I have an addictive personality. I've instinctively known this all my life and thus shied away from the usual recreationally addictive substances. And that's far from being the only area in my life where obsession exists. What made me a great reporter/scientist/feature writer was that I can get very very interested in a subject very quickly, research tirelessly for days on end soaking up information like a sponge, and then like a sponge, when I become saturated, if the right situation or person squeezes, all the information gushes forth. What I am extremely bad at however, is maintaining that focus in the long term. My passions tend to last for a few years at a time, sometimes only a few months. In my working life my projects were measured in weeks or sometimes days. I had to pick up an idea, run with it, and become a very competent sounding (that word is important) word spout on the subject, and then be ready to drop the idea and move on as soon as the piece was written.
It suited me very well.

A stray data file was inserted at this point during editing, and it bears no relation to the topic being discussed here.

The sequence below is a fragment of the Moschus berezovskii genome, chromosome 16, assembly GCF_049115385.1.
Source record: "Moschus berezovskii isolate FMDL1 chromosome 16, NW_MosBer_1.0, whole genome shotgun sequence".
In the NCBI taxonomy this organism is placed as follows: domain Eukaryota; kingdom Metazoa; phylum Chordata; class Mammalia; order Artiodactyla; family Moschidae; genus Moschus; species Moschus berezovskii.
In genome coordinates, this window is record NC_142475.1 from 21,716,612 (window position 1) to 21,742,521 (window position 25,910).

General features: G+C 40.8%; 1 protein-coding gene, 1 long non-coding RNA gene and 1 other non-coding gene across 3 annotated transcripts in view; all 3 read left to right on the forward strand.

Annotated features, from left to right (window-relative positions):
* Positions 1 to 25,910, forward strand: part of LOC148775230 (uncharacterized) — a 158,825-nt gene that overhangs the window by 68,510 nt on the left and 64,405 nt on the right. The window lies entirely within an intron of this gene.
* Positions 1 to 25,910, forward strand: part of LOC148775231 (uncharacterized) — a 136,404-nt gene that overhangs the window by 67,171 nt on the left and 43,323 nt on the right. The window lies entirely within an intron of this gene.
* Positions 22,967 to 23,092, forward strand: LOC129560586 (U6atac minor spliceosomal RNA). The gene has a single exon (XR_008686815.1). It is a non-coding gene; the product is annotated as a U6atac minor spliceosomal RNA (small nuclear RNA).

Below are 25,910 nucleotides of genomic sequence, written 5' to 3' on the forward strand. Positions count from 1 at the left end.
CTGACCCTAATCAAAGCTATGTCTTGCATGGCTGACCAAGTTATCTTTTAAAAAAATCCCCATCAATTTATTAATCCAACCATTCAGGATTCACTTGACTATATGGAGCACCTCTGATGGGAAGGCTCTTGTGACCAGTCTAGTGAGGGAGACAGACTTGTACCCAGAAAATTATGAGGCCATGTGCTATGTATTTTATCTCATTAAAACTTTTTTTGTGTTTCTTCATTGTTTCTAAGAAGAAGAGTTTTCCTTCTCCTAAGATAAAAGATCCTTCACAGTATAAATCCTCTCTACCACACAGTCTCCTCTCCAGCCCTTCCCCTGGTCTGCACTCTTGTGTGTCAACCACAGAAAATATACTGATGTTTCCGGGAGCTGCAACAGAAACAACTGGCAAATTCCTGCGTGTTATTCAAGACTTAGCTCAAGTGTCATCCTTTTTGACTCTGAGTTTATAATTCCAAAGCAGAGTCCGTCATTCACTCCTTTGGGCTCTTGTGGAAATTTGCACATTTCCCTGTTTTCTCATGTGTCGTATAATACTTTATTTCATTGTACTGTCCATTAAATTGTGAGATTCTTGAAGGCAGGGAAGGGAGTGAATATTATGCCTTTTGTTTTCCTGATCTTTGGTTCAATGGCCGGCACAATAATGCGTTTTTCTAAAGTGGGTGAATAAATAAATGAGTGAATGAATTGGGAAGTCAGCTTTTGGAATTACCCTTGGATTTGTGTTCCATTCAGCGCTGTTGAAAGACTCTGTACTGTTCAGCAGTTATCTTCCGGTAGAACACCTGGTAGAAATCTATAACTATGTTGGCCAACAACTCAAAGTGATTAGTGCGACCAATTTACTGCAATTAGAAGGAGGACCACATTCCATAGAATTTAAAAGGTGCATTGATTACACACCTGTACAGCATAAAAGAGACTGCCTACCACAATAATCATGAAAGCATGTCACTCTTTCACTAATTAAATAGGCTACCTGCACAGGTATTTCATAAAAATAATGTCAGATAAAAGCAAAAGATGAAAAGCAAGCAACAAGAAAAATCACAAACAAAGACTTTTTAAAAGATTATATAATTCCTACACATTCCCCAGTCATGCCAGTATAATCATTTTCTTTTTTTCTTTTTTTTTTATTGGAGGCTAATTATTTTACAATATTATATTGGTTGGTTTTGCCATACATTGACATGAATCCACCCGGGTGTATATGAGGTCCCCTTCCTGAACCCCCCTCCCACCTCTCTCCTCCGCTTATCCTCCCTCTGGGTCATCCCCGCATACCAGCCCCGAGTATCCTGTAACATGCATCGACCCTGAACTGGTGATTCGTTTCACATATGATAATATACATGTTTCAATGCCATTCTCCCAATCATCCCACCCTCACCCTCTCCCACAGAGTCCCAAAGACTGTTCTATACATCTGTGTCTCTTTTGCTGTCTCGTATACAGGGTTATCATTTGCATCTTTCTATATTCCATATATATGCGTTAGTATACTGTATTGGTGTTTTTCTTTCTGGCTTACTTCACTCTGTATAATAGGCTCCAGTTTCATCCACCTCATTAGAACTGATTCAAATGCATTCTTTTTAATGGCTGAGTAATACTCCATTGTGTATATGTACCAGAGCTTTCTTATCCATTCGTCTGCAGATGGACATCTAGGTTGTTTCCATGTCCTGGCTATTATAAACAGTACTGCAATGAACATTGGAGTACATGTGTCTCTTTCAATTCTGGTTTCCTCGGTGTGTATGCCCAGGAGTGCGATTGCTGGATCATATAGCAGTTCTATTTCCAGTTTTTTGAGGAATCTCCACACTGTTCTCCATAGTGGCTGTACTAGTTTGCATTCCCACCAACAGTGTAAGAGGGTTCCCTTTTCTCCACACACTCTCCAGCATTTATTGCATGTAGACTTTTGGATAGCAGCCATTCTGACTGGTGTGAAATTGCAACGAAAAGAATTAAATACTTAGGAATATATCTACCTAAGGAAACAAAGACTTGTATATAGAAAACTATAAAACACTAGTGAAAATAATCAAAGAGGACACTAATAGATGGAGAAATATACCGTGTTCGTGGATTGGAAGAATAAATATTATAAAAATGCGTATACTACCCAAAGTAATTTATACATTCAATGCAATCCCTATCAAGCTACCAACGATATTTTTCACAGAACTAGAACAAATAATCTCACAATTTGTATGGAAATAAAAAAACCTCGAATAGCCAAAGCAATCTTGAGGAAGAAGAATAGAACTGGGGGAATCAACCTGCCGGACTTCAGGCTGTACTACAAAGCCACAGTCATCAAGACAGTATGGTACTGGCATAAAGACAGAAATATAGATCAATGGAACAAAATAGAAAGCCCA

Sometimes, if the timing is right I can get back into something again - I pick up knitting and spinning seasonally and the fimo is something I played with as a child. Although I've yet to experience that same all-devouring passion for anything the second time around (except bushcraft). From what I'm reading about polymer clay (fimo to us Brits) is that it is an endlessly creative medium. It seems tailor made for butterfly minds like mine, as it can be used to mimic almost any traditional craft technique you care to think of from antique glass to zinc. That dichotomy is its blessing and its curse to me. I'm drawn to tradition and authenticity; integrity is written through me like a stick of rock, and so faux anything rings hollow. I don't want to imitate - I want to create. I want to find a way to express this craft that is unique to it. Do things that can only be done with polymer clay. I want to twist it, shape it, and take a traditional technique and run with it. I think the reason I hated miscellaneous pagan resin tat was because it was so fake. It was too much. Too twee. Too much a parody of what being pagan is. So what I want to do is to let the clay take me where it wants to go. I want to see if something spiritual can be born from it naturally, and not forced. Can a manmade material ever be truly pagan? Can it be authentic? I know that doesn't bother some people, and it bothers me immensely. I want it to be real. Real what exactly I don't mind, just real. True to itself.